A dual theme of entrepreneurship and manufacturing awaits students in grades 7-10 at Thomas Nelson Community College in Hampton, Virginia. The next generation of inventors, engineers and manufacturers will develop new product ideas, then design and manufacture them by programming and operating CNC machines. They will also visit area manufacturers, including NASA Langley.
Yokohama Tire Manufacturing in Mississippi has partnered with East Mississippi Community College (EMCC) to conduct Camp AMP – Advanced Manufacturing Professionals – for students in middle and high school. In a press release about the camp Susan Baird, assistant dean in the Manufacturing, Technology & Engineering Division of EMCC, said:
“Most students do not realize how many job opportunities are available to them right here in their own back yard. Camp AMP will provide both industry tours and hands-on skills training for students so that they can get a better understanding of the technology that is involved in the advanced manufacturing companies in our area.”
Attendees of this camp will discover technologies like CAD and 3D printing as well as manufacturing jobs through tours of local facilities.
The family-oriented Mentors & Makers summer program in College Station, Texas, operates under the philosophy that it’s not the technology that gets young people interested in manufacturing. Instead, they believe that the real reward for students is to apply their creativity and use technology to actually make things. This summer, Mentors & Makers offers a range of programs from short morning workshops to 5-day camps that focus on CNC-related technologies including 3D printing, laser cutting and CNC routing.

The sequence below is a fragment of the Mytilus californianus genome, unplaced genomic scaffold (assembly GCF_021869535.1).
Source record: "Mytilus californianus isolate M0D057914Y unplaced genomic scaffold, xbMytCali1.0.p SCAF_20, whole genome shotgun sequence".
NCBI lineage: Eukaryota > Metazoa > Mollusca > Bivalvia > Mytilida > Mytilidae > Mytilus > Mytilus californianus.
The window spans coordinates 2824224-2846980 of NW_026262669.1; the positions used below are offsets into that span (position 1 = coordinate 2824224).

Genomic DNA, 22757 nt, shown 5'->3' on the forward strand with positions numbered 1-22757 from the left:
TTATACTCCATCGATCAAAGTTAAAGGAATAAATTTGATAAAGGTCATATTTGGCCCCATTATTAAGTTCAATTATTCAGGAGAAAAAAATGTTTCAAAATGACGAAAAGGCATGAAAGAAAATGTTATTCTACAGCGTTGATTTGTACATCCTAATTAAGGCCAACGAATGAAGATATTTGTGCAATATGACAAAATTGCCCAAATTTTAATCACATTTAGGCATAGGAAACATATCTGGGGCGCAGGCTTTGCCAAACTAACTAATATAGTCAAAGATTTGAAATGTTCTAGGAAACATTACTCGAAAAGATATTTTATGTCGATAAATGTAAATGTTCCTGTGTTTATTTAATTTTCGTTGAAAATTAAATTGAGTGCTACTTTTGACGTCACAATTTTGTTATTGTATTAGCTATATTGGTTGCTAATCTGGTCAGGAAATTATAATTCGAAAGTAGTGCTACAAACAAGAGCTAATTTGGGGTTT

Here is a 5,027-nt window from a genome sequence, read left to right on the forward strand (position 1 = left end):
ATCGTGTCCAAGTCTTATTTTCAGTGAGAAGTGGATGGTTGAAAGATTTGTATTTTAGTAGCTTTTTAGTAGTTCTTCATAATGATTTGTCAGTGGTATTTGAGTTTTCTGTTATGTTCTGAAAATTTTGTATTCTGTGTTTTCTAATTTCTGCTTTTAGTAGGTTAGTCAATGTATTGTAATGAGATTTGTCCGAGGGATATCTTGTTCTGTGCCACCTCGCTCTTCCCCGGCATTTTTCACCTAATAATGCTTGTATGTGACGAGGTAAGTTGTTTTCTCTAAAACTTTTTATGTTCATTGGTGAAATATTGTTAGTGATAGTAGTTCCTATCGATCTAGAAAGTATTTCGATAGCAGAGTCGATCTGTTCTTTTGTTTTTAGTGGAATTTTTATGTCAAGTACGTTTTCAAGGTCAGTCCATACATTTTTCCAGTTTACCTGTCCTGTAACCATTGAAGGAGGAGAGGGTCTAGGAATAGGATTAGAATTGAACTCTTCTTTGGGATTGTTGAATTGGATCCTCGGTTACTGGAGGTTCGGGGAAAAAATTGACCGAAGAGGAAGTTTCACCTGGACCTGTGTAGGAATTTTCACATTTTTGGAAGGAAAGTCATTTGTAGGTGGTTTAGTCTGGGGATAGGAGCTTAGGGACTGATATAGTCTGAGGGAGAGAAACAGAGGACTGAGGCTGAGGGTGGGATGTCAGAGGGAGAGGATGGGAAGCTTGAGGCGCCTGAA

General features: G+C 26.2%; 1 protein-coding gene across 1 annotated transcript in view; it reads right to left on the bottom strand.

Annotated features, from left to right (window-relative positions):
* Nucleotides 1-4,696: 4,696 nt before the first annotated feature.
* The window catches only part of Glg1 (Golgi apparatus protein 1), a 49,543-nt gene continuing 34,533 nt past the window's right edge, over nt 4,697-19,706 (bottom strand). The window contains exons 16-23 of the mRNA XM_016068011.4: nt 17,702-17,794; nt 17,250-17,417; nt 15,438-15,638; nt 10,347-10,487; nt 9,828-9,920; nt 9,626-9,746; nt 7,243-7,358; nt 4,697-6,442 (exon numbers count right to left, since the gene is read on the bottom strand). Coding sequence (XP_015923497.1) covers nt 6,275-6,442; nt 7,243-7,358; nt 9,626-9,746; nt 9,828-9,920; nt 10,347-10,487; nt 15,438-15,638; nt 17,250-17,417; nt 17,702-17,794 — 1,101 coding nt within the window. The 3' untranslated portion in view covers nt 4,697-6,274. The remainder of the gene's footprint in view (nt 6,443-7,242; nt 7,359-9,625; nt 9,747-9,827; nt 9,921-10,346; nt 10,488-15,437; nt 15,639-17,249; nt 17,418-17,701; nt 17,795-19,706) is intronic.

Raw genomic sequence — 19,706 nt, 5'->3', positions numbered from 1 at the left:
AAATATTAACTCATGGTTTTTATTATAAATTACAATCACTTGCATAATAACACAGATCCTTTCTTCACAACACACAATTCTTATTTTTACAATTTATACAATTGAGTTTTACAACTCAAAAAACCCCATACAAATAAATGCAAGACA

Isn’t it great to see manufacturing programs happening all over the U.S.? Can your company help foster programs like these? You can become engaged in (or even launch your own) coalitions with educational institutions, manufacturers, and professional organizations in your area that produce these types of programs to encourage manufacturing. Your company can help push this movement forward financially, with manufacturing expertise, mentorships or any number of other capacities. Financial support is vital to keep fees within reach of the student’s family and assure diversity. In addition, manufacturers have to open their doors to give kids the opportunity to see real manufacturing in action and meet people excited about their careers and trades. Finally, mentors involved in the camp experience can be decisive in encouraging the young person’s exploration of a manufacturing future. While the skills’ shortage is a problem now, part of the solution is for manufacturers to get involved.
For more information on summer camps focusing on manufacturing, visit Nuts, Bolts & Thingamajigs, supported by the foundation of the Fabricators & Manufacturers Association (FMA).
Karen Wilhelm has worked in the manufacturing industry for 25 years, and blogs at Lean Reflections, which has been named as one of the top ten lean blogs on the Web.
Some opinions expressed in this article may be those of a contributing author and not necessarily Gray.